The hydrotreated product mixture obtained in Example 10 is subjected to a separation procedure. The propane is recovered from the hydrotreated product mixture to yield 100% biobased propane and further separation is carried out to obtain a biobased diesel fraction enriched in hydrocarbons containing predominantly 15 to 17 carbon atoms (C-15 to C-17 fraction) from the monomeric acid residue and a lubricant fraction from the dimer/trimer and higher fatty acid moieties.
Heat-bodied oil is subjected to alcoholysis (transesterification) to prepare esters followed by molecular distillation substantially as described in Example 1. The resulting distillate and residual oil mixture fractions are separately subjected to hydrotreating substantially as described in Example 16 to produce a diesel fuel enriched in hydrocarbons containing predominantly 15 to 17 carbon atoms (C-15 to C-17 fraction) from the monomeric acid distillate and to produce lubricant fractions from the di-ester, tri-ester and poly-ester moieties of the residue. The hydrotreatment removes ester linkages and heteroatoms, including oxygen, by decarboxylation of esters/acids, to make a biobased green diesel fuel and lubricant additives.
Feedstock or product is subjected to deodorization (stripping) substantially as described in U.S. Patent Application Publication No. 2005/0014237 Al to remove volatile compounds for other chemical or fuel applications to improve the quality of products or feedstocks for diesel fuel and lubricant applications.
Hydrotreated or transesterified polymerized oil compounds are used as biobased pour point depressants in diesel, green diesel, or biodiesel formulations.
Alkyl esters of OKO M37 were prepared substantially as described in Example 1 and a residual oil mixture was recovered substantially as described in Example 2. The residue fraction of alkyl ester of heat bodied oil (110 grams, weight average molecular weight of 4,296 Da and polydispersity index of 1.693) was combined with di-t-butyl-disulfide (2.0 grams) and dissolved in sufficient hexanes to bring the volume to 250 ml, providing a feed solution of 44% (w/v) methyl ester residual oil mixture of OKO M37.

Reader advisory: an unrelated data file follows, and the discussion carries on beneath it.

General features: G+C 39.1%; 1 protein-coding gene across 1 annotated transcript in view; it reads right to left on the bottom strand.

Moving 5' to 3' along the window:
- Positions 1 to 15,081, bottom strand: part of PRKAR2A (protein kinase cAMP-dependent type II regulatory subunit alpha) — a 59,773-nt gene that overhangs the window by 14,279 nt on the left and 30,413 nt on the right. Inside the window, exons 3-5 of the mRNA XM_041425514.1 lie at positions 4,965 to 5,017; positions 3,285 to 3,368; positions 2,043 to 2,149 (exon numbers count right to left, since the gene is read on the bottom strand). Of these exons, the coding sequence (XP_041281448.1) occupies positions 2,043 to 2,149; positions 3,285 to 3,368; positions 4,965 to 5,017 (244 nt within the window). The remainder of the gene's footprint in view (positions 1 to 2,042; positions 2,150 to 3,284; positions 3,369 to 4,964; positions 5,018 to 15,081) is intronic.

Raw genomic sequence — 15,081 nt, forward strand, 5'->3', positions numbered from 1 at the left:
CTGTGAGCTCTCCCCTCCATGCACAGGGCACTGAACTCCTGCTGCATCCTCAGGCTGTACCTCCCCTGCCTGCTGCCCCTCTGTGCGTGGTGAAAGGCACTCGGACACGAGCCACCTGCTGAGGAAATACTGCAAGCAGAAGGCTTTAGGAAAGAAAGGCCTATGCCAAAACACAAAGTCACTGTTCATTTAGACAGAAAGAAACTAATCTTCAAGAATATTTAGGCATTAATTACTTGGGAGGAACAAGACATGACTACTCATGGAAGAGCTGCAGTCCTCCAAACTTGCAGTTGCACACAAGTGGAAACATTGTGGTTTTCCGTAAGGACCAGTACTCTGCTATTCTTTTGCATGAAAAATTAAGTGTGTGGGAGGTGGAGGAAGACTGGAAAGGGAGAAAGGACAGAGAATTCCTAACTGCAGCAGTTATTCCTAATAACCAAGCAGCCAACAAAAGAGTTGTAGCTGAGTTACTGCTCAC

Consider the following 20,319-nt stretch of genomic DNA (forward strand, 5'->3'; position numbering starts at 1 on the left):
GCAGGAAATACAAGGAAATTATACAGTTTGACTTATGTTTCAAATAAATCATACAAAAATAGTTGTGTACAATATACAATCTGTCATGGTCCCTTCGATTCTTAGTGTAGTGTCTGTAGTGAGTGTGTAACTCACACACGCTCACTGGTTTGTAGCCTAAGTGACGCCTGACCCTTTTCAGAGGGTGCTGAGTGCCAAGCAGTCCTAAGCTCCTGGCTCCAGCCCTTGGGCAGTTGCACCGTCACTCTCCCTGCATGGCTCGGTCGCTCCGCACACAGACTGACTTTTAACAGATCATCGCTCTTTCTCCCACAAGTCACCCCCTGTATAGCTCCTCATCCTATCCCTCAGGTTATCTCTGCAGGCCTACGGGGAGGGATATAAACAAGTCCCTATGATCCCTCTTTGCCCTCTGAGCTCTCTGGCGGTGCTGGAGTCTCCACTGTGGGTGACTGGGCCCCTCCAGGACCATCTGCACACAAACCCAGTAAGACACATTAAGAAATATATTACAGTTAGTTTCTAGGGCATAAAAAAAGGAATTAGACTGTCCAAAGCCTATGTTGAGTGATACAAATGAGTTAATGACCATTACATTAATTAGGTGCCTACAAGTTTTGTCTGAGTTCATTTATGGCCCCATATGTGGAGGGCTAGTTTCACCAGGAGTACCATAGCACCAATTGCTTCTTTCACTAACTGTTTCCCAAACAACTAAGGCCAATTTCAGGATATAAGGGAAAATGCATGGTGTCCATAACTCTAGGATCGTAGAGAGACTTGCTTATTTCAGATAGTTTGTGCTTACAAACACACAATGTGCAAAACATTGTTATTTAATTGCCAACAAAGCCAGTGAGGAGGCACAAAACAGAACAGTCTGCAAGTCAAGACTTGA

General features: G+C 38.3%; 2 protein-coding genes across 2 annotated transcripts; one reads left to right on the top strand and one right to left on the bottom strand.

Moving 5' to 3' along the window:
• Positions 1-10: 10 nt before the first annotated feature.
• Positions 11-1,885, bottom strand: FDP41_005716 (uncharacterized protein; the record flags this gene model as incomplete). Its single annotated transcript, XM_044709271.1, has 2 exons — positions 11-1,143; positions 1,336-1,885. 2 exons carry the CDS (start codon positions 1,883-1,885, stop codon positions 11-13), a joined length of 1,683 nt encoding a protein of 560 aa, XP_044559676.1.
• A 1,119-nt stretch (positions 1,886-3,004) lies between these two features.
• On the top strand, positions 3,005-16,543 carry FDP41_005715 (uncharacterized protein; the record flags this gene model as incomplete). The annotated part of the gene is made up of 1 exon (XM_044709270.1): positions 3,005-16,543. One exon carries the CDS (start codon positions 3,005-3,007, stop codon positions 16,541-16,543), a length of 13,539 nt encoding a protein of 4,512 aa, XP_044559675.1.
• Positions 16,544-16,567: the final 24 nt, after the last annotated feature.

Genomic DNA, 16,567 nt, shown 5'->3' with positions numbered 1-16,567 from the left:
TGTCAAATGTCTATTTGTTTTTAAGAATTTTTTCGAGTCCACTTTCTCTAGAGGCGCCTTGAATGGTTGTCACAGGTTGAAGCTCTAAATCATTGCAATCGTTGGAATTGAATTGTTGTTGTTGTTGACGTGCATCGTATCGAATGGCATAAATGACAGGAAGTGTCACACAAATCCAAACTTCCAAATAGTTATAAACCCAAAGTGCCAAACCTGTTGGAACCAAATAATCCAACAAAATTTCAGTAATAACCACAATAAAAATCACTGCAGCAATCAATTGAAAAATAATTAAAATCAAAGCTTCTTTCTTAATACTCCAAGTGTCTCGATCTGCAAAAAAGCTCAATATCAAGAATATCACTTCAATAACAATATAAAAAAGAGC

The feed solution was hydrotreated as follows: feed solution was pumped at 0.5 ml/minute into a stainless steel fixed-bed continuous hydrotreating reactor (Autoclave Engineers, a division of Snap-Tite, Inc., Erie, Pa.) having an internal diameter of 0.52 inches and a hot zone of 12 inches long (total tube length, 17 inches) packed with HDmax 300 catalyst (Sud-Chemie, Inc., Louisville, Ky.). Prior to use, the catalyst was pretreated by passing a hexane solution of di-t-butyl-disulfide (sulphur content=1% w/v) through the catalyst bed at 1 ml/ minute at 250° C. for two hours at 500-550 psi hydrogen pressure; after two hours the temperature was increased to 350° C. in 25-50 degree increments, and held for two hours at 350° C. Hydrotreatment of OKO M37 methyl ester residual oil mixture was carried out at a reactor temperature of 350° C. (monitored and controlled via an internal thermocouple), 1000 psi hydrogen pressure and a liquid hourly space velocity (LHSV) of 1/hr. Hydrotreated methyl ester residual oil mixture of OKO M37 was collected and heated to remove hexane and titrated for Iodine Value and analyzed by 90 Mhz proton NMR spectroscopy (Anasazi Instruments, Indianapolis, Ind.).
The Iodine Value of the hydrotreated methyl ester residual oil mixture of OKO M37 was 55.9. The relative peak areas of the spectra were used to determine the relative number of protons in different chemical environments in the molecule (Table 5). The terminal methyl groups of hydrocarbon chains were assigned an area of 3.00, and the other values were determined relative to that signal. In the table, “ester CH3” represents the area of the NMR signal from the methyl ester methyl group. “CH2 by ester” is the signal from the protons on the methylene carbon adjacent to the carbon which is linked via oxygen to the ester CH3.
Proton NMR signals of methyl esters of heat-bodied oil before
and after hydrotreatment.
Methyl esters of OKO
esters of OKO
CH2 adjacent to